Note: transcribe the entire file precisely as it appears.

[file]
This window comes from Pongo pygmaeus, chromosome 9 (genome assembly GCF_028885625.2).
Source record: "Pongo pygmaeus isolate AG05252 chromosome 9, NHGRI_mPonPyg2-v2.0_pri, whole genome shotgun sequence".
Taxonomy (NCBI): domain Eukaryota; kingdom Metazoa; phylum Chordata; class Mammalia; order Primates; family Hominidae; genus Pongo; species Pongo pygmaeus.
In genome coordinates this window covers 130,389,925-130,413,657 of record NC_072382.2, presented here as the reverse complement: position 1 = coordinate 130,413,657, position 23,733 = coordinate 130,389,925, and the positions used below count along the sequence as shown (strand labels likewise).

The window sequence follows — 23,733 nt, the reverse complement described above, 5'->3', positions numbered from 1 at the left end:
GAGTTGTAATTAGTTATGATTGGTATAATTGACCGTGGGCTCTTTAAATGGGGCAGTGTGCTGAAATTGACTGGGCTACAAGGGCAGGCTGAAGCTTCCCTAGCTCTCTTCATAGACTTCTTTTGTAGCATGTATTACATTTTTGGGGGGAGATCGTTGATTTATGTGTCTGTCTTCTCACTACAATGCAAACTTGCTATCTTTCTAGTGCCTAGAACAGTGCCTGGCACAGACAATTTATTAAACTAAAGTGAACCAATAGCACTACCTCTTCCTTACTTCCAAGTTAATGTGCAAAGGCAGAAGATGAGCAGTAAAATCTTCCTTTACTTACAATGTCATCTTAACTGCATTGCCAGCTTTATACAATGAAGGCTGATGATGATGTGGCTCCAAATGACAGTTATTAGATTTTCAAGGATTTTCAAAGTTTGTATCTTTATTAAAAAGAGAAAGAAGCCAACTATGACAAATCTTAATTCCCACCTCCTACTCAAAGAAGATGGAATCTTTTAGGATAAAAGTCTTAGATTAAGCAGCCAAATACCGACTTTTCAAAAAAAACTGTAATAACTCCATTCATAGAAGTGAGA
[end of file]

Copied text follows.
This window comes from Pongo pygmaeus, chromosome 9 (genome assembly GCF_028885625.2).
Source record: "Pongo pygmaeus isolate AG05252 chromosome 9, NHGRI_mPonPyg2-v2.0_pri, whole genome shotgun sequence".
Taxonomy (NCBI): domain Eukaryota; kingdom Metazoa; phylum Chordata; class Mammalia; order Primates; family Hominidae; genus Pongo; species Pongo pygmaeus.
In genome coordinates this window covers 130,389,925-130,413,657 of record NC_072382.2, presented here as the reverse complement: position 1 = coordinate 130,413,657, position 23,733 = coordinate 130,389,925, and the positions used below count along the sequence as shown (strand labels likewise).

The window sequence follows — 23,733 nt, the reverse complement described above, 5'->3', positions numbered from 1 at the left end:
GAGTTGTAATTAGTTATGATTGGTATAATTGACCGTGGGCTCTTTAAATGGGGCAGTGTGCTGAAATTGACTGGGCTACAAGGGCAGGCTGAAGCTTCCCTAGCTCTCTTCATAGACTTCTTTTGTAGCATGTATTACATTTTTGGGGGGAGATCGTTGATTTATGTGTCTGTCTTCTCACTACAATGCAAACTTGCTATCTTTCTAGTGCCTAGAACAGTGCCTGGCACAGACAATTTATTAAACTAAAGTGAACCAATAGCACTACCTCTTCCTTACTTCCAAGTTAATGTGCAAAGGCAGAAGATGAGCAGTAAAATCTTCCTTTACTTACAATGTCATCTTAACTGCATTGCCAGCTTTATACAATGAAGGCTGATGATGATGTGGCTCCAAATGACAGTTATTAGATTTTCAAGGATTTTCAAAGTTTGTATCTTTATTAAAAAGAGAAAGAAGCCAACTATGACAAATCTTAATTCCCACCTCCTACTCAAAGAAGATGGAATCTTTTAGGATAAAAGTCTTAGATTAAGCAGCCAAATACCGACTTTTCAAAAAAAACTGTAATAACTCCATTCATAGAAGTGAGA